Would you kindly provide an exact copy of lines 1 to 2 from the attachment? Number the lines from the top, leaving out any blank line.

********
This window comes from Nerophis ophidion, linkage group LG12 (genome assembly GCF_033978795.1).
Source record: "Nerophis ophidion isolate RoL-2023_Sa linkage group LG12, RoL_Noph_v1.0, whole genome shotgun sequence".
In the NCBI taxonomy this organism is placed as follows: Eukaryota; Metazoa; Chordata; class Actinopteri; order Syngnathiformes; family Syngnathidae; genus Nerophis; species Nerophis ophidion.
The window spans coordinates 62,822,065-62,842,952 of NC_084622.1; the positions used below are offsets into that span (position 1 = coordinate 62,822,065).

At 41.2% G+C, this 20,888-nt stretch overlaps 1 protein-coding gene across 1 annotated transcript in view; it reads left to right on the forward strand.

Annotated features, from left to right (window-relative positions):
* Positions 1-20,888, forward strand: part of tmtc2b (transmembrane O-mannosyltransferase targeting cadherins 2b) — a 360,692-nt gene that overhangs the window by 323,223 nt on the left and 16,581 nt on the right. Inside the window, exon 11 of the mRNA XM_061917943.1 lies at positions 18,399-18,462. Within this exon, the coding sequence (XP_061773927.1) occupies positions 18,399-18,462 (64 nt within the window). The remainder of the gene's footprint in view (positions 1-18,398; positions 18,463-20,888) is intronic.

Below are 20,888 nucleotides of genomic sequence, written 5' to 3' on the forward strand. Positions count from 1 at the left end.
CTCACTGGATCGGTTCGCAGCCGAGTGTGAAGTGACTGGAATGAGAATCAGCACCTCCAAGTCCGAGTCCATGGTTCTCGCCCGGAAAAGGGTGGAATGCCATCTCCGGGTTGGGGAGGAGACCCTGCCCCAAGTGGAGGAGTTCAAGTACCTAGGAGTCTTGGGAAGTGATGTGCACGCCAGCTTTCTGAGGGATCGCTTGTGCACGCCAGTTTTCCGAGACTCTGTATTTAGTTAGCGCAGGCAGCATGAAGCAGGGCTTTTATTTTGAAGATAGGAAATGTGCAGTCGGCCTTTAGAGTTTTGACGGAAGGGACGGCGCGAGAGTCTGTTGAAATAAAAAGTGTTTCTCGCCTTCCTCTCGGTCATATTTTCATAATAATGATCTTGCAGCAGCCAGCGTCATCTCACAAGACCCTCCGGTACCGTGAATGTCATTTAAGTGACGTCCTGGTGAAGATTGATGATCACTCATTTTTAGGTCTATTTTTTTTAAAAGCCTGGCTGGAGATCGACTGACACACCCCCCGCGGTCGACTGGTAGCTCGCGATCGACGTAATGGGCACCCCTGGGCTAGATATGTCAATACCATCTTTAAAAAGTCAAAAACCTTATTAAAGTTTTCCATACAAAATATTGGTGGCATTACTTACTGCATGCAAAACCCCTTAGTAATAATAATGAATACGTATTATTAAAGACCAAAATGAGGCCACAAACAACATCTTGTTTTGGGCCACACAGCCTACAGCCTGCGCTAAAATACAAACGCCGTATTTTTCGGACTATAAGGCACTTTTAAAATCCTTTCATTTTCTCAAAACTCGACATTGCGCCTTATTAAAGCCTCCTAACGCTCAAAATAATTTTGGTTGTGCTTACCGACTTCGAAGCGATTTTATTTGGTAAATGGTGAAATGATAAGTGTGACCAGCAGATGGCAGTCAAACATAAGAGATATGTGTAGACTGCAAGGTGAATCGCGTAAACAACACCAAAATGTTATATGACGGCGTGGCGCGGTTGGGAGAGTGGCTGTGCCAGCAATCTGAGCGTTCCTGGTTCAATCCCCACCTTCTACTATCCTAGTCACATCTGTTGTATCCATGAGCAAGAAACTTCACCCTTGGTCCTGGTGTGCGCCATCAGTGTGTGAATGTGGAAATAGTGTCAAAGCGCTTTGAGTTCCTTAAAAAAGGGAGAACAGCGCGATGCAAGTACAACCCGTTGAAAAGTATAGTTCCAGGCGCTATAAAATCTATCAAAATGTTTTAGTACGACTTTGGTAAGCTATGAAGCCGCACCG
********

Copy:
This window comes from Nerophis ophidion, linkage group LG12 (genome assembly GCF_033978795.1).
Source record: "Nerophis ophidion isolate RoL-2023_Sa linkage group LG12, RoL_Noph_v1.0, whole genome shotgun sequence".